Summary of the Early Action Protocol (EAP)
Bangladesh is located at the north coast of the Bay of Bengal and is crisscrossed with more than 700 rivers. Ganges Brahmaputra and Meghna (GBM) is one of the world’s largest river system which meets the Bay of Bengal. However, it poses a threat to the country as it results in river flooding and riverbank erosion. The coast of Bangladesh is funnel shaped which has made the country vulnerable to severe cyclones and storm surges. Over the past years, cyclones have affected the life and livelihoods of a million people living in and around the coastal communities of Bangladesh.
According to historical data of Regional Specialized Meteorological Centre (RSMC) in New Delhi, from 1891 to 2015, 89 cyclones have made landfall at the Bangladesh coast among which 47 per cent were Cyclonic Storms (CS) and 53 per cent were Severe Cyclonic Storms (SCS). Historically, the Bay of Bengal has witnessed many cyclones causing enormous disruptions, damages and a remarkable number of casualties. The population is vulnerable to cyclones associated with tidal surge particularly in the pre-monsoon months of April-May and post-monsoon months of October November.
With the effect of global warming and climate change, Bangladesh is one of the worst affected countries. Every year sea level is rising at a very slow rate and as a result salinity intrusion is becoming a concerning issue due. With the change of climate, severe cyclone is also occurring very frequently which is affecting not only the life and livelihoods but also hampering economic growth of the country.
Cyclone is not only causing human and livestock casualty it also causes people to migrate. After the cyclone “Sidr” in 2007 and cyclone “Aila” in 2009, a large amount of people had to change their occupation and move to different cities for their livelihoods. Cyclone also causes the storm surge which is more devastating for a longer time. After cyclone “Aila” the coastal polder (embankment) were broken, and the saline water enter into the vast area which remain for a longer period causing widespread damage for agriculture, livestock and livelihoods.
The Bangladesh Red Crescent Society (BDRCS) has been assisting the coastal communities who are exposed to cyclone for many years to save livelihoods and relieve the suffering and working to build resilient communities. From December 2018, with support from International Federation of Red Cross and Red Crescent Societies (IFRC), German Red Cross (GRC) and Red Cross Red Crescent (RCRC)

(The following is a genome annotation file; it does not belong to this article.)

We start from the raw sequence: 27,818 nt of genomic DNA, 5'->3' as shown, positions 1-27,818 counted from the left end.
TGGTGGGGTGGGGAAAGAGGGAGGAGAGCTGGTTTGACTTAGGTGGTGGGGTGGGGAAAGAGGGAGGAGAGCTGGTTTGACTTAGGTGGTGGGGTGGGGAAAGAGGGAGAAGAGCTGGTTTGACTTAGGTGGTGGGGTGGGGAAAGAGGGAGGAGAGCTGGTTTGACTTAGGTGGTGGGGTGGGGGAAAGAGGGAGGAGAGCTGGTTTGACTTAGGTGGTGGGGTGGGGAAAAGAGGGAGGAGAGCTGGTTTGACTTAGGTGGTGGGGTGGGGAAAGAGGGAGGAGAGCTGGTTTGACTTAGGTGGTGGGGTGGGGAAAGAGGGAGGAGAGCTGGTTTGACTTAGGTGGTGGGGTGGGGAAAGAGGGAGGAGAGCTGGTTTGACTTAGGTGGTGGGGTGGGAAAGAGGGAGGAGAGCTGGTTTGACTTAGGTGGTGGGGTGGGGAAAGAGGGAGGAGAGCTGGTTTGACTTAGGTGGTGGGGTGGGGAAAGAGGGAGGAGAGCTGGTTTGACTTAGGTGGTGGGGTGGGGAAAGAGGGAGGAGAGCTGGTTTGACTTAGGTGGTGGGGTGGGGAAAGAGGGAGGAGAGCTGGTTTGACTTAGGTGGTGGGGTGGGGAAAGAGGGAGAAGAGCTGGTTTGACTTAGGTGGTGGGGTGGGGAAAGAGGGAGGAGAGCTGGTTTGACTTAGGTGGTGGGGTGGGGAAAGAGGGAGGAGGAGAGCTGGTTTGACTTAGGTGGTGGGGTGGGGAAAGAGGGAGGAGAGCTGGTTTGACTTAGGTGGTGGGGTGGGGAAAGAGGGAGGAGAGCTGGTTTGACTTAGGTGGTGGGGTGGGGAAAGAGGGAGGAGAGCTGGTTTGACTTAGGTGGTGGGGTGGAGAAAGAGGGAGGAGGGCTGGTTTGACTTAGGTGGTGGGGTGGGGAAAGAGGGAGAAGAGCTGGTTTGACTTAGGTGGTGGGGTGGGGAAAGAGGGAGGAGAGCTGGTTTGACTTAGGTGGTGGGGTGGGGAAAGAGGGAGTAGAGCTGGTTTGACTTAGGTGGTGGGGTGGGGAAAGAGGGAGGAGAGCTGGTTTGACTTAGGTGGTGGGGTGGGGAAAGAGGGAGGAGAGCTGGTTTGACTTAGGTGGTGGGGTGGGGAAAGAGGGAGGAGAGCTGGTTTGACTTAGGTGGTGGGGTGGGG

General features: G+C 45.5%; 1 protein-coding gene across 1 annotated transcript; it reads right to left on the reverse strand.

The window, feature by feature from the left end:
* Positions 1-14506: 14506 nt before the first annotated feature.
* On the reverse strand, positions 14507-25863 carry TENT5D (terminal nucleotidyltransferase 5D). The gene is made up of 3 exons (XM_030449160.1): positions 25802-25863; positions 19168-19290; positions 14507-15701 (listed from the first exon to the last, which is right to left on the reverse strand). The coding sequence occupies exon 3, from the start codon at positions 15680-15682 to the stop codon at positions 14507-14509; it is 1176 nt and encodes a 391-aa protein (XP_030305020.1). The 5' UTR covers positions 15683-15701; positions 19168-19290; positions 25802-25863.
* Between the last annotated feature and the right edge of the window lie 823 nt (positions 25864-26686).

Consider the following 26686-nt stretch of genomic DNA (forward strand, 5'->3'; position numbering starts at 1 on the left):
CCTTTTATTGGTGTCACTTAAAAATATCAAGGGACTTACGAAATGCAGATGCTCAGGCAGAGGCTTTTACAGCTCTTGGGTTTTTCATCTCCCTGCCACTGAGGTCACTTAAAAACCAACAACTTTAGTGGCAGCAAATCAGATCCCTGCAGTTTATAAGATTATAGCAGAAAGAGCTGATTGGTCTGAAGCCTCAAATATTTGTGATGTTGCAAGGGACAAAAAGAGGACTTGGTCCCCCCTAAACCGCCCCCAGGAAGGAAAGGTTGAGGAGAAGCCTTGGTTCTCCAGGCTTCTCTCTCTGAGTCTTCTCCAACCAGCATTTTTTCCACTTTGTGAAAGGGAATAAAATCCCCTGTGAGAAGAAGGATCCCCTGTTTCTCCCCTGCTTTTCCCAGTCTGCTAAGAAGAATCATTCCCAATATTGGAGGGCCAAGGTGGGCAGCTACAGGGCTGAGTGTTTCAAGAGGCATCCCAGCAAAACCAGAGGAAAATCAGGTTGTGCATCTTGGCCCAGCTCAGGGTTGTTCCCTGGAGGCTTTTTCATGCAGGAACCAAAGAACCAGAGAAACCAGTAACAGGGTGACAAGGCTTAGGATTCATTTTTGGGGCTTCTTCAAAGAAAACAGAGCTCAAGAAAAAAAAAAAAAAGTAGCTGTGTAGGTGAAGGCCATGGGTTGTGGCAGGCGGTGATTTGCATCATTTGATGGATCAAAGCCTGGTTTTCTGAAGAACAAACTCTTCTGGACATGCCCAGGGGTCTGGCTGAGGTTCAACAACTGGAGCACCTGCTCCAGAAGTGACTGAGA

Climate Centre, BDRCS has been actively participating to reduce the impact of cyclone on the vulnerable people of 13 sea facing coastal districts. Using pre-defined mechanism, the Early Action Protocol (EAP), the scientific trigger, cyclone impact map developed by the Forecast based Financing (FbF) technical team, BDRCS could allocate humanitarian aid to the high forecasted impact areas before cyclone strikes.
On 16 May 2020, a disturbance was formed in the Bay of Bengal near Andaman and Nicobar Islands. World Meteorological Organization (WMO) named the cyclonic storm as “Amphan” (pronounced as “UMPUN”) which is the first super cyclone after the 1999 Odisha cyclone in the region. The FbF technical team generated monitoring report and impact-based forecasting on every three hours. BMD forecasted on 18 May 2020 that the cyclone turned in to a super cyclonic storm and had a probability to landfall in Bangladesh. Based on the RSMC and BMD forecast track, the FbF technical team prepared an impact map for 13 seas facing districts. Based on the EAP guidelines and forecast impact, it was above 25 per cent of the impact threshold. BDRCS with the support from IFRC, GRC and Climate Centre activated the cyclone EAP for taking early actions to reduce human sufferings.
Cyclone Amphan caused havoc to the community and household infrastructures and caused further harm to the lives and livelihoods of the people which was already constrained by COVID-19 pandemic. The Government of Bangladesh (GoB) prepared 12,078 cyclone shelters in coastal regions. As per government record, more than 2.4 million people were evacuated, with the help of CPP, BDRCS, Fire Service and Civil Defense (FSCD), Police, Armed Forces, and other organizations, to 14,636 permanent and temporary shelters in 19 coastal districts before the cyclone hit the country's coast. According to the SoS form data of the GoB, cyclone Amphan impacted around 19 districts over the country. Out of these 19 districts, eight districts were among the worst impacted range (from moderate to severe impacts associated with all physical dimensions of the cyclone). Total 154 unions under 34 upazilas (sub-districts) were inundated and 2.6 million peoples were affected. 26 people died in the country due to Amphan. More than 200,000 houses have been fully/ partially damaged; particularly in Satkhira, Jashore, Khulna, Barguna, Bagerhat, Patuakhali, Bhola and Pirojpur districts. With houses damaged and destroyed, people have lost their habitat and the living conditions (sharing space in communal shelters) were not sufficient to maintain reasonable social distance considering the COVID19 pandemic. Around 51,000 hectares crop and vegetable, and prawn and fish cultivation areas were damaged, around 74 per cent households’ food stocks have been destroyed or damaged. 68 per cent agricultural land have been inundated by tidal surge and by saline water. Some 59 per cent of moderate to severe damage on livestock and fisheries production in the affected districts. Cyclone Amphan has destroyed a total of 440 kilometers of road and 76 kilometers of embankment of the coastal area. In the WASH sector, there were 40 thousand toilets and near about 18 tube-well damaged and fully destroyed. 44 per cent educational institutes were fully or partially damaged.